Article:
Category Archives: World War II

November Update

Is winter ever going to come? This month has been so mild that we still have a few fall veggies hanging on. They look kinda funny with ‘frostbite’, but still taste good.

Planning for the expansion of the gardens next year has begun, since we’ll need to expand the gardens at least three times to provide the produce that Coravir’s kitchen will require. Our disabled veterans living at Coravir will be eating the healthiest vegetables possible starting next year. We’ll need as many volunteers as we can get to make this possible, so contact us if you’re interested. The rehab of Coravir’s new home is set to begin next month and, if all goes well, the home will open early Spring.

We need to thank the Warbird Heritage Foundation once more for opening their doors to our Veterans. We took a group from the James A. Lovell V.A. in North Chicago, IL to tour their facility on Monday the 5th. One of the highlights for me was when a wheelchair-bound veteran from WWII ran his hand over the wing flap of the P-51 Mustang and with a tear in his eye said he was so grateful to see “such a beautiful ol’ girl” in fantastic condition. This veteran told me how the P-51 Mustang saved his life more than once and what a joy it is now to be able to “see her again”. Sean did a fantastic job hosting the tour of the Warbirds; he really went all out for our veterans.  Thanks, Sean.

We hope everyone has a safe and happy holiday season.  We’re looking forward to 2013 here on the Farm, and hope all of you are too.


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Filed under Monthly Updates, World War II

Freedom Farm Loses One of its Own


Photos of Dad in the South Pacific

Dad in WWII, Biak Island


On April 18th I lost my father at the age of 86. Dad was a Father, Veteran and Hero and will be truly missed by many.

Dad was an amazingly talented man; as a father his only purpose was to see that everything he did was with his family in mind. As Dad put it, “Once you have a family you sacrifice EVERYTHING for them – if I have to shovel horse—- to feed the family, I will”. Dad was a model builder by profession, but left that to make more money. He gave up the job he loved to feed the family he loved even more.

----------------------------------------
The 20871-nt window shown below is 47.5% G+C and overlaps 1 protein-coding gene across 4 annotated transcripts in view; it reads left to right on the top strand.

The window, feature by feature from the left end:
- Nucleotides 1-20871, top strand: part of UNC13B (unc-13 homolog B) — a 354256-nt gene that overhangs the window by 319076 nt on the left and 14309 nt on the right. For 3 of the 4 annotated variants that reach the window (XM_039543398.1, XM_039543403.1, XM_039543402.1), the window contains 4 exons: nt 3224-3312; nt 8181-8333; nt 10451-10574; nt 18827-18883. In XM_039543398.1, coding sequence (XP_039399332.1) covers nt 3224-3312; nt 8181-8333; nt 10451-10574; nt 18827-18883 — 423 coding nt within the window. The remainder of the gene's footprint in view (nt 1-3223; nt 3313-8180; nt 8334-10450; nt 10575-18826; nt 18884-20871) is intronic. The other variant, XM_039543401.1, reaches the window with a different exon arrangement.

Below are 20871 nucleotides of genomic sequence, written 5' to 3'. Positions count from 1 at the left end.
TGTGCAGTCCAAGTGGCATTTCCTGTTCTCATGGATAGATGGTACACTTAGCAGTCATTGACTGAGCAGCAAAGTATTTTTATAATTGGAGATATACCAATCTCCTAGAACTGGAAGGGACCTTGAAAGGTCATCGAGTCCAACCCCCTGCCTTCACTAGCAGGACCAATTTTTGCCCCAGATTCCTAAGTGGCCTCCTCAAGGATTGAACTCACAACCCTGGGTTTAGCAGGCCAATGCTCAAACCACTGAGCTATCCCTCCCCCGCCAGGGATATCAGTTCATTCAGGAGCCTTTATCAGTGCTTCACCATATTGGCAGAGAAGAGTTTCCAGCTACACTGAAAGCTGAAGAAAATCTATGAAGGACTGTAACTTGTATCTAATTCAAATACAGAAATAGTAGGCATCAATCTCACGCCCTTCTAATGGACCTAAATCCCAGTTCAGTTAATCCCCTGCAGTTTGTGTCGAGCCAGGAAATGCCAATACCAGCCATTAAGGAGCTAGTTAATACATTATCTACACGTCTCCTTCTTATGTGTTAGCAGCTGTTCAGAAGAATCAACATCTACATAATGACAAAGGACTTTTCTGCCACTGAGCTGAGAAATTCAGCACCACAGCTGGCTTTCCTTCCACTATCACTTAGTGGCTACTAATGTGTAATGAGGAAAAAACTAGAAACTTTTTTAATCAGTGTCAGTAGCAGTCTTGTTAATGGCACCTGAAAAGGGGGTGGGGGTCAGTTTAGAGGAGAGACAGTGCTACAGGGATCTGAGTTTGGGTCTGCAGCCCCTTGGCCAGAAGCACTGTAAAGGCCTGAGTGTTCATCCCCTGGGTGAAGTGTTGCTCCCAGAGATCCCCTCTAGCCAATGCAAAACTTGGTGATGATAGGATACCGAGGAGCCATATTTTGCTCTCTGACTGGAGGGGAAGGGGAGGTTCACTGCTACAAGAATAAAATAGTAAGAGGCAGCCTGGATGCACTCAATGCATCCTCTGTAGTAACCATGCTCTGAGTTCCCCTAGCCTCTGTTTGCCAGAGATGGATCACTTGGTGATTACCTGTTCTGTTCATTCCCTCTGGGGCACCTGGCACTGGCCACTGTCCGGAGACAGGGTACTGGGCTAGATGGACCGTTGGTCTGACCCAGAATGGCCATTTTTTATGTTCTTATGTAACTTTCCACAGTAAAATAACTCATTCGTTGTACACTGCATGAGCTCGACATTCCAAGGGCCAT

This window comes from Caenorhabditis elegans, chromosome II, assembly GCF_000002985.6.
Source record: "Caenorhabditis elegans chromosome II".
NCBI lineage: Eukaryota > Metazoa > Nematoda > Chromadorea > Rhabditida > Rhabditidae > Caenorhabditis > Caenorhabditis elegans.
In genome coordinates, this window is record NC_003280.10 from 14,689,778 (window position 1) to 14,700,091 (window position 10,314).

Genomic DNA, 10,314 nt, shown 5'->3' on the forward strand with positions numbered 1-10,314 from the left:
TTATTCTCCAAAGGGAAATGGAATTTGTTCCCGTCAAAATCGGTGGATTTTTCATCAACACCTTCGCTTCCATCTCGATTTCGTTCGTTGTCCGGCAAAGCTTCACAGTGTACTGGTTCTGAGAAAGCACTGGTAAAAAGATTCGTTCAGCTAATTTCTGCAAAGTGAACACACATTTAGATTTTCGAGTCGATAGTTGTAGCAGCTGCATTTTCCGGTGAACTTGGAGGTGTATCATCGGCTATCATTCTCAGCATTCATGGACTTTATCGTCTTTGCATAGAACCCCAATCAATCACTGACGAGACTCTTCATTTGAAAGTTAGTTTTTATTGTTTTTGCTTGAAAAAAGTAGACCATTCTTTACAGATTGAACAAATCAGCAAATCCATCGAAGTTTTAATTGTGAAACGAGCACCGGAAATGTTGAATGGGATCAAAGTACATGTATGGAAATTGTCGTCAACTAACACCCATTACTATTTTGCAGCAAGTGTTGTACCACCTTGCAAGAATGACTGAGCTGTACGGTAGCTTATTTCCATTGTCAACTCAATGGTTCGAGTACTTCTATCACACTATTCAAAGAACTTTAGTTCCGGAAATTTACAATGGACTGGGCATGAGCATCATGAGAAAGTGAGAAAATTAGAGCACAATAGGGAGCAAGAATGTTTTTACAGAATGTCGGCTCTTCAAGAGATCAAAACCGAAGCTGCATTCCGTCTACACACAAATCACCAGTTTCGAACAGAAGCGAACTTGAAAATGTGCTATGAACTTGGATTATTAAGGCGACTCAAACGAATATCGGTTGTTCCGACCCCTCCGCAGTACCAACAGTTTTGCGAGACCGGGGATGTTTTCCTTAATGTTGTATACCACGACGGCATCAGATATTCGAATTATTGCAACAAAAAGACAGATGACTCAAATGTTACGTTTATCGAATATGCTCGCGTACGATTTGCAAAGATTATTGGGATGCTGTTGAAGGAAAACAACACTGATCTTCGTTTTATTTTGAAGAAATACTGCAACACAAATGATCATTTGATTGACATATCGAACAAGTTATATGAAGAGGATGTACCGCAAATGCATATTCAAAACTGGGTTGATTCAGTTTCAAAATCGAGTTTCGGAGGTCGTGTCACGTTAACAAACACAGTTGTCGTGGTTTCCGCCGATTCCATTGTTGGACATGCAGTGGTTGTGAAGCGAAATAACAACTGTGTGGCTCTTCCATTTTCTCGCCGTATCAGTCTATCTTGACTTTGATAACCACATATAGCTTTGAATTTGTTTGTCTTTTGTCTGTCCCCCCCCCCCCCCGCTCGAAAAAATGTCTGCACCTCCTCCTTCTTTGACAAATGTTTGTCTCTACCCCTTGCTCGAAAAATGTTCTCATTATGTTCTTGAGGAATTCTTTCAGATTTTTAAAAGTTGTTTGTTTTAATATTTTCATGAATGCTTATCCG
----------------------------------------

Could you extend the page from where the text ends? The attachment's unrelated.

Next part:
He carried on his love of models in our basement, so growing up with him as a Dad was like having your own Santa’s elf; no toy was left broken and no Halloween costume was too difficult to create.

He would try anything to be a part of his children’s lives even if it could result in bodily injury.  He was “as coordinated as a duck”, as he put it, so his knees were really sore after his first encounter with ice skates.

When WWII broke out Dad decided to enlist, but when he went to the enlistment station they told him to go home; he was too small. Having been told that, he left not hurt but angry – he wanted to serve. So a couple days later he went to another induction station and talked his way in. The only way was to be assigned to a machine shop, but it didn’t matter, he was in.

Dad was the WWII version of “Radar” – in basic they said his pack weighed more than he did.

He was shipped out to the South Pacific (he spent over a year on Biak Island) where he worked on military aircraft. The service Dad performed in the South Pacific made him proud to have done his part in defending this great land of ours. It was also there that he really developed his interest in airplanes and flying, and which later played a major role in his love of model making.

Dad was a hero to all of those who knew him and his talents. The kids in the neighborhood never had a toy stay broken, and had a surrogate Dad to help them with art projects for school that their own parents either had no clue how to do or didn’t have time. That’s the way he was. If you were a friend of ours, Dad treated you like one of his own. He was also a hero to all those parents whose children were lucky enough to be involved in many of his interests (Civil Air Patrol, Waukegan Model Rocket Club, Waukegan Tamburitzans, Lake County Model Boat Club). Dad was the man that could do everything – his mind was magical and he never had a negative thing to say about anyone. I never met anyone that didn’t like or respect him.

In reflecting on my father’s life I realized that he was about honor, truth and dedication to family, so having said that, I am changing the policy on the farm to include the families of the Veterans. Family unity is what built this place, and it will be fuel to make it grow. We are here to help you Veterans who need us, we are your family and we’re here.

Good-bye Dad. I hope I can be half the man you were.

Your Son,

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Filed under Ress Family, World War II

Coming Home After The War

After the war the four brothers came home with memories that would forever change their lives. They lost their mother as well as many of their childhood friends. Uncle Mike had it the worst. He suffered many sleepless nights and would eventually be diagnosed with Post Traumatic Stress Syndrome. The family doctor told Grandpa that he would keep an exam room open any time Uncle Mike needed him. “Just bring him in”, is what the doc said.

That’s when Grandpa bought the farm land. Maybe he thought that if he could keep Uncle Mike busy and surrounded him with family he could somehow work through it all.


Image Credit: A cavalry weapons troop moves from the beach past splintered trees and fires caused by the heavy bombardment preceding their landing on Leyte Island in the Philippines. Creative Commons 2.0 Generic from otisarchives2 photostream.

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Filed under Balen Family, Wadsworth Farm, World War II